Businesses will be given UK product marking flexibility

We’re pleased to receive news that the Government will continue to recognise the CE product marking in Great Britain for a further 2 years, allowing businesses to use either UKCA or CE markings. This move will undoubtedly cut costs for businesses and remove potential disruption.

Now, businesses will have until 31 December 2024 to prepare for the UKCA marking. Businesses can also use the UKCA marking, giving you the flexibility to choose which marking to apply.

Sated Design’s recommendation during this transition period is that it would be best to exercise an awareness of CE and UKCA for your project. Consult a third-party test house who are established Notified Bodies in both the UK and EU, and who specialise in the particular area of standards, compliance and certification your project requires. This will help make sure the most efficient route to compliance is adhered to.



UKCA – Countdown to compliance

The UKCA mark applies to most goods that previously required a CE mark. In April last year, our sister company Hillside Product Design published an article about the new UKCA mark which came into effect on 1st January 2021. According to Government requirements, many businesses would still be able to use the CE marking until 1st January 2022 to allow them time to adjust to the new UKCA.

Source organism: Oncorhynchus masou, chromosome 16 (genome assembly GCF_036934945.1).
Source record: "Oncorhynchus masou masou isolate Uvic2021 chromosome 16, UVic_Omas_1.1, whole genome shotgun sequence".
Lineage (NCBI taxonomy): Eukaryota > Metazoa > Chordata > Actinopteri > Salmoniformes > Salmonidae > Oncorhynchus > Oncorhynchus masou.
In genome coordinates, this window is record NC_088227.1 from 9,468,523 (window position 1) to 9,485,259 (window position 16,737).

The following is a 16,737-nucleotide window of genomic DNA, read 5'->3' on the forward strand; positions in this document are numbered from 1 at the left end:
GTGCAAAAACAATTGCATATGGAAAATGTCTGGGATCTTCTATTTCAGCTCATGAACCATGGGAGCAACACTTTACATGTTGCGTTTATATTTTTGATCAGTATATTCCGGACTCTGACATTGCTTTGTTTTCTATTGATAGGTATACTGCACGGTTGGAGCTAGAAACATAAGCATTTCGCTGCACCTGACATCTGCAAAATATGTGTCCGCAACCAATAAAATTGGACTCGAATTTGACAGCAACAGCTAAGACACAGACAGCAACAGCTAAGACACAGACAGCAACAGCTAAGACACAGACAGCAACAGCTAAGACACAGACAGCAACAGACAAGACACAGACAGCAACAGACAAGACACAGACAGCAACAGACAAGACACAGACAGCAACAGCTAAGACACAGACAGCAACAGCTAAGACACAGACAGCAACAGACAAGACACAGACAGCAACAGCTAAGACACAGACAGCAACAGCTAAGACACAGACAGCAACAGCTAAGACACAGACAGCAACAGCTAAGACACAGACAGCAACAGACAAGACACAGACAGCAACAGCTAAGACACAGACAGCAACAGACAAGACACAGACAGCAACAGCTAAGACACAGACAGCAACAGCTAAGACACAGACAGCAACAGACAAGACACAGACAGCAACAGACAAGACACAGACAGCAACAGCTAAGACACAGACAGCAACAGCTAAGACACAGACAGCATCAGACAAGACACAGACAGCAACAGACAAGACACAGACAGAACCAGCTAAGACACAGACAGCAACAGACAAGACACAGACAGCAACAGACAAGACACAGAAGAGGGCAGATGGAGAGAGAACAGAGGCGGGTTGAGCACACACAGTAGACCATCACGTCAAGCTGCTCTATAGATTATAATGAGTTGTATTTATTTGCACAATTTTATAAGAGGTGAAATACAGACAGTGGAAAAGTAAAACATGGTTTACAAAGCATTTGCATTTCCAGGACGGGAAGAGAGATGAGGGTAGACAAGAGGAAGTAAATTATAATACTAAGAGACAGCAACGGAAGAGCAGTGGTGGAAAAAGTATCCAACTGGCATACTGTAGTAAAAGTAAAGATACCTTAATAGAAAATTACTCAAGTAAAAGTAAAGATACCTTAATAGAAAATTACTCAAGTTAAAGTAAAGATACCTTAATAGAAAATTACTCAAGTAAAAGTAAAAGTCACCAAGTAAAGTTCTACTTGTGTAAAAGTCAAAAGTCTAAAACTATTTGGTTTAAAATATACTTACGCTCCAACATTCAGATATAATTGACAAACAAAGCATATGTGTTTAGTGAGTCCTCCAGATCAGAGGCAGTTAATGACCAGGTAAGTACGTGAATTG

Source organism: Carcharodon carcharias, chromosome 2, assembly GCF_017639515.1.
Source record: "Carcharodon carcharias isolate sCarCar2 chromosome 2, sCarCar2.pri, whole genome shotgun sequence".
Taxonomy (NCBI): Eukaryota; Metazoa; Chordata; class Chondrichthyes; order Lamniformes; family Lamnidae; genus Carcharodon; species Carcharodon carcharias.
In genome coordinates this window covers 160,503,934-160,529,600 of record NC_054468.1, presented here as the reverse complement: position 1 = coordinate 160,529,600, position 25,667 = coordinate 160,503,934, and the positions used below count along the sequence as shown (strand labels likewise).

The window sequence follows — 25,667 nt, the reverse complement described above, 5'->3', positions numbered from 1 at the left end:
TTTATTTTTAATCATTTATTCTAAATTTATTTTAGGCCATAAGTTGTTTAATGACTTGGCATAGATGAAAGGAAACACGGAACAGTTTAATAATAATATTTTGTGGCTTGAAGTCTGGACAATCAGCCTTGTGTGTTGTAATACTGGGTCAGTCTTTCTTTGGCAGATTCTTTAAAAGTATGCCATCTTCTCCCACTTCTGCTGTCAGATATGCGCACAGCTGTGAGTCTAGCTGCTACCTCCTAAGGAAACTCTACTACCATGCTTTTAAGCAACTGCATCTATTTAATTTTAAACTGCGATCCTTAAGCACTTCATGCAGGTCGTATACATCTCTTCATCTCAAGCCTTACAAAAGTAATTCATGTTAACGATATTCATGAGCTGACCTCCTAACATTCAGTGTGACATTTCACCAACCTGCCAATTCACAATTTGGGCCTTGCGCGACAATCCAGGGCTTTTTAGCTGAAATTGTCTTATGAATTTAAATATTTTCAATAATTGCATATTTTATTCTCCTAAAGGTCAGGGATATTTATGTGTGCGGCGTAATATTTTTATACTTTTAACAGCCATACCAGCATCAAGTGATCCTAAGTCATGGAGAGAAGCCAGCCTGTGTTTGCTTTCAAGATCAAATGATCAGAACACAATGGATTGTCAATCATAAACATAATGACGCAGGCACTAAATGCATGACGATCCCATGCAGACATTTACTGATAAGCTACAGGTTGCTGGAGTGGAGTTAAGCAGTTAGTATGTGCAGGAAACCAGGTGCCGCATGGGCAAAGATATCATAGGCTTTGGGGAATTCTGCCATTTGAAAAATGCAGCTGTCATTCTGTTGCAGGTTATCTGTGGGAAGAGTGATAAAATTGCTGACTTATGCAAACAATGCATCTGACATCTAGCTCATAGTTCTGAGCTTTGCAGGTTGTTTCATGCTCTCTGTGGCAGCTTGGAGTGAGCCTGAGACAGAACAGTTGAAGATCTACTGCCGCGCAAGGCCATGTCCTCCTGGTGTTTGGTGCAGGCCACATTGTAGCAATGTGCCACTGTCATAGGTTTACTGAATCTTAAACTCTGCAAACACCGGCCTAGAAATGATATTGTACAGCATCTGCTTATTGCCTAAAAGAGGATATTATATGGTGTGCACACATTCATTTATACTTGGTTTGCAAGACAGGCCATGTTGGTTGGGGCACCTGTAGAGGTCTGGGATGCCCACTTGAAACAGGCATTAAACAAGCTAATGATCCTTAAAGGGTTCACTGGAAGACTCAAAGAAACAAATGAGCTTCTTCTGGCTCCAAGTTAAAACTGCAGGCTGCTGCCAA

At the start of 2022 the UKCA marking must be present at least as a label affixed to the product or an accompanying document. From 1st Jan 2023 UKCA marking must comply with specific regulations that apply to the product.

This all sounds pretty straightforward; you would think, however concerningly, there appears to be a lack of understanding, or even knowledge of this requirement with many of the UK-based manufacturers we are speaking to. This suggests that come next year this is potentially going to be a problem for any who did not comply.

The new UKCA is a legal compliance, therefore markings must be appropriately displayed with newly manufactured products by the start of next year. With a deadline of less than 8 months away this could easily catch many manufacturers on their back foot.

UKCA marks must conform to certain size requirements. This means manufacturers will need to find space to integrate the new UKCA mark. As this is a compliance requirement, manufacturers have no choice but to do this and yet potentially this is going to cost a lot of money and, even more worryingly, a lot of time and inconvenience to implement.

There is frustration at this new legislation with some questioning whether the new UKCA is really necessary. Our position is that this is a regulation and will therefore need to be adhered to. Our advice is to address this early on and make adjustments that meet requirements.



Planning around the Year of the Tiger

On Tuesday 1st February celebrations for the Chinese New Year begin!

In China these festivities will continue long after this date, sixteen days to be precise! Sixteen days when factories close and virtually all manufacturing processes stop for the full duration of this holiday period. Some factories will close for even longer to allow for their workers to travel the huge distances to return to their home towns and villages. It is not unusual for workers to travel for several days to see family and friends they may not have seen for almost a year.